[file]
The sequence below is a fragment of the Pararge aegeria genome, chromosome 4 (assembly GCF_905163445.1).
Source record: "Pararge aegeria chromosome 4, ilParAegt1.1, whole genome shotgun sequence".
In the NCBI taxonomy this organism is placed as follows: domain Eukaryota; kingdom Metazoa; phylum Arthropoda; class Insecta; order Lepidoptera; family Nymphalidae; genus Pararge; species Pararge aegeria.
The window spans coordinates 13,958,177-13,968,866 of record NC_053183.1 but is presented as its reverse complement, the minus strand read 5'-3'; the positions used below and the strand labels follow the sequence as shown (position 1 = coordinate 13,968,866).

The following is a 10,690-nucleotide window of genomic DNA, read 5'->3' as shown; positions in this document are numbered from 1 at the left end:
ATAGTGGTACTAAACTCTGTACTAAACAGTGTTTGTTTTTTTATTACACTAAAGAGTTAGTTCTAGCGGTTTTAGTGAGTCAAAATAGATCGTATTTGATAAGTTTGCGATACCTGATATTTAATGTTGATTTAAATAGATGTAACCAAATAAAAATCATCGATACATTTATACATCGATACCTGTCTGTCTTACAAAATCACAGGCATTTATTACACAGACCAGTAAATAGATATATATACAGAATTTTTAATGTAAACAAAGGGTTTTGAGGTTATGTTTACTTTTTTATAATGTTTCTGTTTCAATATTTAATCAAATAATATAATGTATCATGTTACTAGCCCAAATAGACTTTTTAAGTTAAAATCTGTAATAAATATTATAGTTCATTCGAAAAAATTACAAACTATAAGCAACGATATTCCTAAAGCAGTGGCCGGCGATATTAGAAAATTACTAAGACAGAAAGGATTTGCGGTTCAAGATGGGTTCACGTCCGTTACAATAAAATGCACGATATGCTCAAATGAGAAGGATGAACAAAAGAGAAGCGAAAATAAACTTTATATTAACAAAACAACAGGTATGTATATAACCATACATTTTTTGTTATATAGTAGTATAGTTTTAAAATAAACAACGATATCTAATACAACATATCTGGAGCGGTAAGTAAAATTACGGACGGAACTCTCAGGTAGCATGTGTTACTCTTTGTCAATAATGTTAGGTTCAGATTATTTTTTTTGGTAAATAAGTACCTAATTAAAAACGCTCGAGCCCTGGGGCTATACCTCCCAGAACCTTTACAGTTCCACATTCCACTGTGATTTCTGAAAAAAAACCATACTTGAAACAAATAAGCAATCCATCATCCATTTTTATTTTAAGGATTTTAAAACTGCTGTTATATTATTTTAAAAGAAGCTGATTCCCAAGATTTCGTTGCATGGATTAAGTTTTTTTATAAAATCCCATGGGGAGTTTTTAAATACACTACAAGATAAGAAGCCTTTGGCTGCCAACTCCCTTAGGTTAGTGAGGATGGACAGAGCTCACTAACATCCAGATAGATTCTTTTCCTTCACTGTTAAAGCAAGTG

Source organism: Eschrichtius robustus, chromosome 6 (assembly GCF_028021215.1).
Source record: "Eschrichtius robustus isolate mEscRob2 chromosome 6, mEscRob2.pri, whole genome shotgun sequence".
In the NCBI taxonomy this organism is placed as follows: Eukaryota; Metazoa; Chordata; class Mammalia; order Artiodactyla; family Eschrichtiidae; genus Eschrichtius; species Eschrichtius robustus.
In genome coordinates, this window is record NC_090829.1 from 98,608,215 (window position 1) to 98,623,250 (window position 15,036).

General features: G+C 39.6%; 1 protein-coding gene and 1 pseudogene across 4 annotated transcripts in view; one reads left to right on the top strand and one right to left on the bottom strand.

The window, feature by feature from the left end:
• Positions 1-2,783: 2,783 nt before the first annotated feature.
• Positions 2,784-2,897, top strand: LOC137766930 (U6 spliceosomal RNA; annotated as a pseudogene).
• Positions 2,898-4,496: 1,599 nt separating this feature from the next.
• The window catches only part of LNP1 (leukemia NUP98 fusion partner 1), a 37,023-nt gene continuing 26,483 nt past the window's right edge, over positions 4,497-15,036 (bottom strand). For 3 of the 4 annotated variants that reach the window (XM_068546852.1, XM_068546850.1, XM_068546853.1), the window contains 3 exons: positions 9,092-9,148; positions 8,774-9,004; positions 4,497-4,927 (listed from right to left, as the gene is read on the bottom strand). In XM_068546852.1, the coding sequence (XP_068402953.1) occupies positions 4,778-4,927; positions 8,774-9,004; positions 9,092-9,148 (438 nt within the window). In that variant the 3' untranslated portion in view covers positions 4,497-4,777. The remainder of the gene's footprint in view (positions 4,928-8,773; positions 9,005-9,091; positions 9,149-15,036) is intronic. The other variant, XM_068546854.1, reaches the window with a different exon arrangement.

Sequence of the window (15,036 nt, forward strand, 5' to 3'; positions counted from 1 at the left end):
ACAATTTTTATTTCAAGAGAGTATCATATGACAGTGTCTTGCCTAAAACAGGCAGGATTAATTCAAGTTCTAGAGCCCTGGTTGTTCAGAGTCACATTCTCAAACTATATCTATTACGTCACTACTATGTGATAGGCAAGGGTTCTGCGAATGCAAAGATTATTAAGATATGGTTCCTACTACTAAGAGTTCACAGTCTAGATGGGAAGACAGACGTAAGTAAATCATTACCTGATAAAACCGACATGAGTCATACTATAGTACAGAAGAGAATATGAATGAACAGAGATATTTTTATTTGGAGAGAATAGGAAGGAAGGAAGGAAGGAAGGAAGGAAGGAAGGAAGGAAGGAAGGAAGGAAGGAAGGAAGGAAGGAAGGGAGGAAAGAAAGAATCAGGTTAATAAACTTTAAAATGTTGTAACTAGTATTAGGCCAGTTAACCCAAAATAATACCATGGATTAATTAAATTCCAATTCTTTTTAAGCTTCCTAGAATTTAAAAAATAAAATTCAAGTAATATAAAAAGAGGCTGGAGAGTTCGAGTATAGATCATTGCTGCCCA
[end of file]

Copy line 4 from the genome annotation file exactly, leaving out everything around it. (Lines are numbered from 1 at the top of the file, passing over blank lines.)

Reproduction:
The window spans coordinates 13,958,177-13,968,866 of record NC_053183.1 but is presented as its reverse complement, the minus strand read 5'-3'; the positions used below and the strand labels follow the sequence as shown (position 1 = coordinate 13,968,866).